What is the Moss in Prisons project?

To investigate methods to sustainably grow mosses for the horticultural trade, Research Ambassadors enlisted the help of inmates at the Cedar Creek Correctional Center to grow mosses. One of the characteristics of plants is their ability to inspire renewal. Prisoners working with plants are given opportunities for both an emotionally rehabilitating experience and to learn about the process of science. Prisoners monitored the growth rates of four species of native mosses.

david and moss

What issues does this project address?

Collection of mosses and other “secondary forest products” from the forests of Washington is a growing industry for the horticultural trade. Collecting mosses from branches of trees in old-growth forests, is not sustainable. However, collecting continues, both legally and illegally. Two goals of the project were to provide emotional benefits to incarcerated persons and to provide an alternative to the harvest of wild moss populations.

peeling moss

How was it done?

Original moss samples were collected with a permit from the Olympic National Forest in Washington State. With the prisoners, researchers developed methods to grow mosses, including growing the wild-collected gametophytes in hanging mesh bags and in plastic flats with varying amounts of shade and water. Growth activity is documented by oven-drying and weighing subsamples on a monthly basis. Inmates also make observations and notes for participating researchers.


 What were the outcomes?

The Moss in Prisons project is enthusiastically supported by the prison administration. Inmates eagerly participate in the project. The goal to provide sustainably grown mosses suggests promise. The project has led to the implementation of a lecture series at the prison called “Sustainable Futures – Sustainable Lives.” Visiting lecturers deliver talks about an aspect of sustainability or ecology. Lectures are attended jointly by prison staff and inmates.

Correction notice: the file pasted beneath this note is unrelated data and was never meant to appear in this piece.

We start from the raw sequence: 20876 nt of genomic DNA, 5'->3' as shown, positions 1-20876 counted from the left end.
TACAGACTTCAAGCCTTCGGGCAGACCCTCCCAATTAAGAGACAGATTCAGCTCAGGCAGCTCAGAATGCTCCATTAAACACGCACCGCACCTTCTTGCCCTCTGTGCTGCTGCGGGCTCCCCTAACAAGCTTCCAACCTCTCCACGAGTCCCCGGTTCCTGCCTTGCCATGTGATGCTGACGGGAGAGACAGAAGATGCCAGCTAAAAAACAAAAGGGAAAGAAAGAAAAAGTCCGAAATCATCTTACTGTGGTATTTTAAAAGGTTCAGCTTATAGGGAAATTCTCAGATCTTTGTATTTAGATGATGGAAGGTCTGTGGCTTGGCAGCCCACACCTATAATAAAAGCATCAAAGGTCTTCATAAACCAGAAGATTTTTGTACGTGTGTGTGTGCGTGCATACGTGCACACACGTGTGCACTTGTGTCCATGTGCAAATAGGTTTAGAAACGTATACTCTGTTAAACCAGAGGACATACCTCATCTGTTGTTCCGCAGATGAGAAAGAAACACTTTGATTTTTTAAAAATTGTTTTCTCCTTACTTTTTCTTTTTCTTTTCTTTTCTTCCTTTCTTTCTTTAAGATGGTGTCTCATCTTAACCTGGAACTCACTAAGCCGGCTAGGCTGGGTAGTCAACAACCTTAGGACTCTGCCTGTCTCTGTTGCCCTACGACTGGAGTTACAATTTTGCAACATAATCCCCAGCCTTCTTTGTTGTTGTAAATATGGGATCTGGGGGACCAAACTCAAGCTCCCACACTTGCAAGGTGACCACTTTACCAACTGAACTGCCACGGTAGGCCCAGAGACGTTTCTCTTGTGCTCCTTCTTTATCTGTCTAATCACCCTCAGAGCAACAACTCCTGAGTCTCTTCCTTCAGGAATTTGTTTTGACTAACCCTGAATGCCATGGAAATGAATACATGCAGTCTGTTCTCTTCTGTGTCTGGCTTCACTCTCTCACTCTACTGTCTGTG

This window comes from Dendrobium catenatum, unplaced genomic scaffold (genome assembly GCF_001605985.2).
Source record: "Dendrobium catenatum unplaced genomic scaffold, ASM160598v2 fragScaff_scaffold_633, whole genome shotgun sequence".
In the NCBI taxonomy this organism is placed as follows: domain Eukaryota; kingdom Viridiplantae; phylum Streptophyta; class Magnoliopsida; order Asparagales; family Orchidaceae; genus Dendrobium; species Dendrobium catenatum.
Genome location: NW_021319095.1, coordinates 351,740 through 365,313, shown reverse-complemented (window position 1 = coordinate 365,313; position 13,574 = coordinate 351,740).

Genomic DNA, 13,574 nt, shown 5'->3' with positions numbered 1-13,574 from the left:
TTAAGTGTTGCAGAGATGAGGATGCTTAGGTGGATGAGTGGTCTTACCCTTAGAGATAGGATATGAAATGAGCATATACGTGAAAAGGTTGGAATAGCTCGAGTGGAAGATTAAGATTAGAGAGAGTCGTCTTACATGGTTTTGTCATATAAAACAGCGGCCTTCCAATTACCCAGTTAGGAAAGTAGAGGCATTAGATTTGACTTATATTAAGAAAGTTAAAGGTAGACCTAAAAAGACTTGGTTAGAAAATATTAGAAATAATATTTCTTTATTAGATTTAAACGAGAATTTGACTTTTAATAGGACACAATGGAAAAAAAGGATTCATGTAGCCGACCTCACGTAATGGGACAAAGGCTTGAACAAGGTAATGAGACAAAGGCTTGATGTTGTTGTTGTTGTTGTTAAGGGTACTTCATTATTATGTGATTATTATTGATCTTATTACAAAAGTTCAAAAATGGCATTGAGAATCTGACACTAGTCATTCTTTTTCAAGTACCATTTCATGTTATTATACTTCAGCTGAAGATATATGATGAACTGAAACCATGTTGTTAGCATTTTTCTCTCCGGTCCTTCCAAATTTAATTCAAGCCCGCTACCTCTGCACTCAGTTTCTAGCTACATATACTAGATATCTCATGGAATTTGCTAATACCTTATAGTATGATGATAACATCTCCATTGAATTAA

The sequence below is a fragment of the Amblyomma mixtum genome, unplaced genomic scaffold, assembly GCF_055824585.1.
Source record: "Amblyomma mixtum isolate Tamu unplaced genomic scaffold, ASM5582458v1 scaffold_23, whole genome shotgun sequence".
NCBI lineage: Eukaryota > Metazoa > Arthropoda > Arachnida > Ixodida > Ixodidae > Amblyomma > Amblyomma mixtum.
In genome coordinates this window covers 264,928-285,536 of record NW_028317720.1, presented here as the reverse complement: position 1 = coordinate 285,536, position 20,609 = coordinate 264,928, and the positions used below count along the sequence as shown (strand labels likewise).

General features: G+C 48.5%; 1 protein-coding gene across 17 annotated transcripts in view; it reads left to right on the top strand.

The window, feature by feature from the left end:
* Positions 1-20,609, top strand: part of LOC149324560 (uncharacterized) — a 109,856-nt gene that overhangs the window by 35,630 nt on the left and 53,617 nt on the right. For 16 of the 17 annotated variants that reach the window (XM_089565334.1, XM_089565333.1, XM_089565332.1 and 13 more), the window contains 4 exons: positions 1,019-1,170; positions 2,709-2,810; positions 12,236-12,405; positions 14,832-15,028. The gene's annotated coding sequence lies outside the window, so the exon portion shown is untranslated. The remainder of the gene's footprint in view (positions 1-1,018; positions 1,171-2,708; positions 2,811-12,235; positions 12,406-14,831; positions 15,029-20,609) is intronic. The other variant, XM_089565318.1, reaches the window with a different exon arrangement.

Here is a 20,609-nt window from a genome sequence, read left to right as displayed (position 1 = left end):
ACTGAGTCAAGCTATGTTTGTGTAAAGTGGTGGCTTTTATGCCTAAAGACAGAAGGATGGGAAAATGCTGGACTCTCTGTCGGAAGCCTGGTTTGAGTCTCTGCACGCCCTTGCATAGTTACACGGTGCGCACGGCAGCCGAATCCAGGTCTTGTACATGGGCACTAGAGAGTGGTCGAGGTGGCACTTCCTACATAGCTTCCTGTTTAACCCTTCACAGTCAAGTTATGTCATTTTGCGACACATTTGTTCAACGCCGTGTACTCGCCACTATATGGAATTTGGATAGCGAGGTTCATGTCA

Further, this project provided the momentum which has evolved into an ongoing partnership between the Evergreen State College and Washington Department of Corrections, the Sustainable Prisons Project.  The mission of the Sustainable Prisons Project is to reduce the environmental, economic and human costs of prisons by training offenders and correctional staff in sustainable practices. Equally important, we bring science into prisons by helping scientists conduct ecological research and conserve biodiversity through projects with offenders, college students and community partners.


Media Coverage

 The Olympian Newspaper: Study Mixes Moss, Inmates (31 Oct. 2004)

Conservation in Practice: Moss conservation behind bars (July-Sept. 2005)

Frontiers in Ecology and the Environment: The Moss-In-Prisons Project: Disseminating science beyond academia (October 2006)

KPLU (NPR Public Radio): Cultivating Moss No Snap (18 Jan. 2006)

Background Materials

Project Proposal: The Cedar Creek Moss Project

Project Proposal: A lecture series on sustainability issues at the Cedar Creek Correctional Center: Sustainable Living, Sustainable Lives (August 2004)

NY Times: Moss Hunters Roll Away Nature’s Carpet, and Some Ecologists Worry (November 30, 2004)


The Moss in Prisons project has led to the Sustainable Prisons Project, which includes education and outreach in four prisons in Washington state.  This Department of Corrections video highlights the projects work.